Mixed Nuts AKA Lifesavers
R2 - United Kingdom - Columbia Tristar Home Entertainment
Review written by and copyright: Sam Scott (28th July 2008).
The Film

English language remakes. Three words to strike disgust into the heart of many movie fanatics. Whilst the current wave of Hollywood-style Americanisation is aimed at Asian films including The Ring (2002), The Grudge (2004) and My Sassy Girl, the nineties saw a steady stream of European cinema being remade with a healthier budget and well known cast. Mixed Nuts (1994) is no exception. A remake of the hugely popular Le Pre Nol est une ordure (1982), Mixed Nuts is all about three people who work at Lifesavers, a helpline for people in distress, and the events that unfold one Christmas bringing several unlikely characters into the building.

So who are these 'nutcases'? Who are the ones in real need of help (in the film, not their career Mr. Martin)? Well, Lifesavers employs three people, all struggling in the love department. Philip (Steve Martin - Planes, Trains and Automobiles) is the 'owner/manager' of the helpline with Mrs Munchnik (Madeleine Kahn - A Bug's Life) and Catherine (Rita Wilson - Jingle all the Way) being the other two operators. After an eviction notice, Mrs Munchnik getting stuck in a lift, a serial killer on the loose and a dead landlord, laughs soon follow. Throughout the film we are introduced to another range of characters including Louie (Adam Sandler), an annoying neighbour who is always singing songs and playing a ukelele, Dr. Kinsky (Rob Reiner), a veterinarian friend of Philips, Chris (Liev Schreiber), a cross dressing outcast who likes to feel wanted and lovers Felix and Gracie (Anthony LaPaglia and Juliette Lewis) who have fallen out and submerged on the group through Gracie's friendship with Catherine (they met at AA... a great place to pick up guys apparently).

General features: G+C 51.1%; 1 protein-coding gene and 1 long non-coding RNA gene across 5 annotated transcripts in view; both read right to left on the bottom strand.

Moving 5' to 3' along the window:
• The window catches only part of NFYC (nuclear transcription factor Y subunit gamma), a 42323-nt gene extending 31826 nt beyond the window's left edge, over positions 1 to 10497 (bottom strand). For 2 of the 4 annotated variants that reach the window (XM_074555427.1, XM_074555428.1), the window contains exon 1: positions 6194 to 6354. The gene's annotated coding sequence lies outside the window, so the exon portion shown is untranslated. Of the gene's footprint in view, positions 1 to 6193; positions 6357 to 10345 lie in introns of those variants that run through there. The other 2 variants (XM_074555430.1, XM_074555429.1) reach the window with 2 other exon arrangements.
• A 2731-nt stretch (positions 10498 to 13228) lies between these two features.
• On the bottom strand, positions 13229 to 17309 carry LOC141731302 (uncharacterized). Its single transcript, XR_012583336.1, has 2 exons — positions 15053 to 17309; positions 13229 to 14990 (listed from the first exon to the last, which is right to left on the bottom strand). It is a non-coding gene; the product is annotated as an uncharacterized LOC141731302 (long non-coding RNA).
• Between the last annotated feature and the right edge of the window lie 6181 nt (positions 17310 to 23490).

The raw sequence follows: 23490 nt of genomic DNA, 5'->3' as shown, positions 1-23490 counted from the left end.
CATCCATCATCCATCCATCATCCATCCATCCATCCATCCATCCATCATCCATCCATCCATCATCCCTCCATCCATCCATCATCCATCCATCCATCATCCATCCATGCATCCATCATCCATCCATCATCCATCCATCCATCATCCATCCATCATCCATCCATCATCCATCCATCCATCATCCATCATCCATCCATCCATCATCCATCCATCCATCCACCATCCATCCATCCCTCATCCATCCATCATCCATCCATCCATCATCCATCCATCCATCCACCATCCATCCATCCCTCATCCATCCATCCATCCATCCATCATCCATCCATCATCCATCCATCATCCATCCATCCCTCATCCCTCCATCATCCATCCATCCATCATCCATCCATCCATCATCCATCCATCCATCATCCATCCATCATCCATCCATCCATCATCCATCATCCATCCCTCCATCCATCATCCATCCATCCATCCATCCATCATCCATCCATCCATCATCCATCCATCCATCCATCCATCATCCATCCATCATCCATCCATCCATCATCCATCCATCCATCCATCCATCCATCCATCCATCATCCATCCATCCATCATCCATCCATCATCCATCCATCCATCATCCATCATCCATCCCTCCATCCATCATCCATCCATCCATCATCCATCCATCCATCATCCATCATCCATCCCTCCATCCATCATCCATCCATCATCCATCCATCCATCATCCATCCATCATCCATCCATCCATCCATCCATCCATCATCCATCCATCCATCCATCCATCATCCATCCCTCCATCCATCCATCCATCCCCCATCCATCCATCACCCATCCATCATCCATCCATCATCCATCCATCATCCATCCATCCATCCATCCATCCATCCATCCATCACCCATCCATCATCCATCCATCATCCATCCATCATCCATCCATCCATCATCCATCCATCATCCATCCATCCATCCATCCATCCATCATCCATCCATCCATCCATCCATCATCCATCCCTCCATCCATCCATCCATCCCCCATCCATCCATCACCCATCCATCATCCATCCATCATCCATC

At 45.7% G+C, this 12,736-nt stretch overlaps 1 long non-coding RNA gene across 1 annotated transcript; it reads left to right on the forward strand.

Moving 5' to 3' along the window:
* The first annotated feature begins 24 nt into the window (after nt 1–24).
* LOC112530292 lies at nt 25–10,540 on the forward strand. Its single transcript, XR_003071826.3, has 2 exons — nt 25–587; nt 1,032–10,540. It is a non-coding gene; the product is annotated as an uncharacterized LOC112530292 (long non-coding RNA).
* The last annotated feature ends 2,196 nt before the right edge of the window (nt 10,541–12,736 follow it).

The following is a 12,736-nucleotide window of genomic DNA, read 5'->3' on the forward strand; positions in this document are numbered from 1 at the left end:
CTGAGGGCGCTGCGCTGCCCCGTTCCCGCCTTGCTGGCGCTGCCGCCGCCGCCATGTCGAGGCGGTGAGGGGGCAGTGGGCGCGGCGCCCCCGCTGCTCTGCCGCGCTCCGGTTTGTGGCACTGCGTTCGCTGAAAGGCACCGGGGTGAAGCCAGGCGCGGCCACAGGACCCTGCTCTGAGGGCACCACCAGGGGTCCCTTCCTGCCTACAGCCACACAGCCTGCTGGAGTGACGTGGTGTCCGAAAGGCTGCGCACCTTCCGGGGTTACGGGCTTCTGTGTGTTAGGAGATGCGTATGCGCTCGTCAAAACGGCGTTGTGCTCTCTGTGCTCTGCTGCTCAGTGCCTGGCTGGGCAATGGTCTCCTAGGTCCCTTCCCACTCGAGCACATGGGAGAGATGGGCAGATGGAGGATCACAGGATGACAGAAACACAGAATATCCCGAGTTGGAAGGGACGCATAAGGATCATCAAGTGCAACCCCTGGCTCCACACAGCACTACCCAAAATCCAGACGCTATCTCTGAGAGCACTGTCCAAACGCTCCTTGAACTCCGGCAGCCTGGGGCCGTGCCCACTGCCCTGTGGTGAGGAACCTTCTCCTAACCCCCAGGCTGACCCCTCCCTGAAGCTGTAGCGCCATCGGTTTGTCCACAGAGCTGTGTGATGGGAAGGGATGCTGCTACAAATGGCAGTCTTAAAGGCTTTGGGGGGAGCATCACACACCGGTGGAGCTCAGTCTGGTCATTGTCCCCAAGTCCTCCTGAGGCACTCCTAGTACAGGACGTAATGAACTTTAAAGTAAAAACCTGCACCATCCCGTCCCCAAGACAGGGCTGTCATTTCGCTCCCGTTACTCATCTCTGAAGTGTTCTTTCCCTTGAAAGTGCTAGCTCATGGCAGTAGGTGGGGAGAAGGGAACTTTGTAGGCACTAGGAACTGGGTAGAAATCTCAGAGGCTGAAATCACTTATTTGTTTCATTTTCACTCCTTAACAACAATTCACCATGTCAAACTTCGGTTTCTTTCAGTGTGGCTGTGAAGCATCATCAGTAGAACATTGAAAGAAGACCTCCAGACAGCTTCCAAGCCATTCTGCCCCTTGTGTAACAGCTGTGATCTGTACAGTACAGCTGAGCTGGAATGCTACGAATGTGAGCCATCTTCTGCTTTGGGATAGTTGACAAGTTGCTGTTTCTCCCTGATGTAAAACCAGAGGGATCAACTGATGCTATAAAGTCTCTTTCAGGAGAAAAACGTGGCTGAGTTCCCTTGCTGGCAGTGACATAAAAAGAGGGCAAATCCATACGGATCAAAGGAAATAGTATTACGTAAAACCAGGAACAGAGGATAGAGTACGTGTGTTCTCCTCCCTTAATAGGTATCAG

Despite having a fantastic story to initially work from and a superb cast, director/writer Nora Ephron has only managed to do an average job of bringing the film to fruition. The laughs are there, but rather than belly laughs, they are groans. The zany side to Steve Martin is there, but his performance is severely lacking compared to his movies from the 80's, and Juliette Lewis has a role perfectly suited to her as what can only be described as a future mental patient, yet she fails to shine. There are also a few dull moments of obvious padding to flesh out the runtime that could have been done far better than just having the characters repeating themselves shouting. Yet, although there are a lot of bad points, the film is still somehow enjoyable. The small glimpses of hilarity (the rollerbladers), and the fantastic turn by Liev Schreiber make the film worthy of at least a rent, and even a bargain bin buy if you're a fan of the cast.


Columbia TriStar have given us an anamorphic transfer at an ever so slightly cropped 1.80:1. Unfortunately, whilst noticeably better than VHS, it is not without it's problems. There is too much artefacting and a few noticeable scratches to the print. There is also noticeable edge enhancement throughout.

Subtitles have been provided in Dutch, English, German and Turkish and are clear throughout the film.


Unfortunately, it's pretty obvious little work has been done for this UK release. Whilst the American R1 got a 5.0 track, all we get here is a Dolby Digital 2.0 Surround track, available in the original English, or as a German dub. Seperation is minimal and even though it's a dialogue driven film, it could have done with a 5.1 track for the occasional action lead sequence. There is no background hiss and volume levels are consistent.


Nothing. Not even a trailer.


The DVD is packaged in a regular keepcase.


A mediocre film on a mediocre disc that could have done with some extras.

The Film: C Video: C- Audio: C Extras: F Overall: C-


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